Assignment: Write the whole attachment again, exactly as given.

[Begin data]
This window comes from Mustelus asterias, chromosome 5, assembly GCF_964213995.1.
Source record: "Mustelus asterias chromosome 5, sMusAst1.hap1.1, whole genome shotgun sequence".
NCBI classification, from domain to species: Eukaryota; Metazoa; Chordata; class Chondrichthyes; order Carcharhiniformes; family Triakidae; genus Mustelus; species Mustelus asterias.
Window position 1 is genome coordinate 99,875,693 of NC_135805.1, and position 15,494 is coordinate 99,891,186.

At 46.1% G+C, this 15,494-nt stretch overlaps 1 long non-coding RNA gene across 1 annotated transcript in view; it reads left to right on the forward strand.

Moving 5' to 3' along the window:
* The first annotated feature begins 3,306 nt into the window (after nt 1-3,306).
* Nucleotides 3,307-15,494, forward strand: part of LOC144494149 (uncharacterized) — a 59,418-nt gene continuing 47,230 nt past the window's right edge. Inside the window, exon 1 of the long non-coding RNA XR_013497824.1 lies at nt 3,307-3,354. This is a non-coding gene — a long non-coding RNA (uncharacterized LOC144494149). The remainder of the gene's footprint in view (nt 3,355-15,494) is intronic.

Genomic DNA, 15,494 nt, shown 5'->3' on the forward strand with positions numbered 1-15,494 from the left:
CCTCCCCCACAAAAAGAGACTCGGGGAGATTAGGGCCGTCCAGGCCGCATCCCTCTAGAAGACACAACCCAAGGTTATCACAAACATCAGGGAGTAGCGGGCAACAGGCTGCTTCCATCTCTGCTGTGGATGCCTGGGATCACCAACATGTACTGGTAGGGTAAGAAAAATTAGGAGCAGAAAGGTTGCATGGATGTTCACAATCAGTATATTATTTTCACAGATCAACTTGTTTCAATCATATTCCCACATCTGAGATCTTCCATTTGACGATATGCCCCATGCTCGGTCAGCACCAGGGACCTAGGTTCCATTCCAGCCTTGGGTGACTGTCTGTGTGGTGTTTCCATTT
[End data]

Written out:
This window comes from Mustelus asterias, chromosome 5, assembly GCF_964213995.1.
Source record: "Mustelus asterias chromosome 5, sMusAst1.hap1.1, whole genome shotgun sequence".
NCBI classification, from domain to species: Eukaryota; Metazoa; Chordata; class Chondrichthyes; order Carcharhiniformes; family Triakidae; genus Mustelus; species Mustelus asterias.
Window position 1 is genome coordinate 99,875,693 of NC_135805.1, and position 15,494 is coordinate 99,891,186.

At 46.1% G+C, this 15,494-nt stretch overlaps 1 long non-coding RNA gene across 1 annotated transcript in view; it reads left to right on the forward strand.

Moving 5' to 3' along the window:
* The first annotated feature begins 3,306 nt into the window (after nt 1-3,306).
* Nucleotides 3,307-15,494, forward strand: part of LOC144494149 (uncharacterized) — a 59,418-nt gene continuing 47,230 nt past the window's right edge. Inside the window, exon 1 of the long non-coding RNA XR_013497824.1 lies at nt 3,307-3,354. This is a non-coding gene — a long non-coding RNA (uncharacterized LOC144494149). The remainder of the gene's footprint in view (nt 3,355-15,494) is intronic.

Genomic DNA, 15,494 nt, shown 5'->3' on the forward strand with positions numbered 1-15,494 from the left:
CCTCCCCCACAAAAAGAGACTCGGGGAGATTAGGGCCGTCCAGGCCGCATCCCTCTAGAAGACACAACCCAAGGTTATCACAAACATCAGGGAGTAGCGGGCAACAGGCTGCTTCCATCTCTGCTGTGGATGCCTGGGATCACCAACATGTACTGGTAGGGTAAGAAAAATTAGGAGCAGAAAGGTTGCATGGATGTTCACAATCAGTATATTATTTTCACAGATCAACTTGTTTCAATCATATTCCCACATCTGAGATCTTCCATTTGACGATATGCCCCATGCTCGGTCAGCACCAGGGACCTAGGTTCCATTCCAGCCTTGGGTGACTGTCTGTGTGGTGTTTCCATTT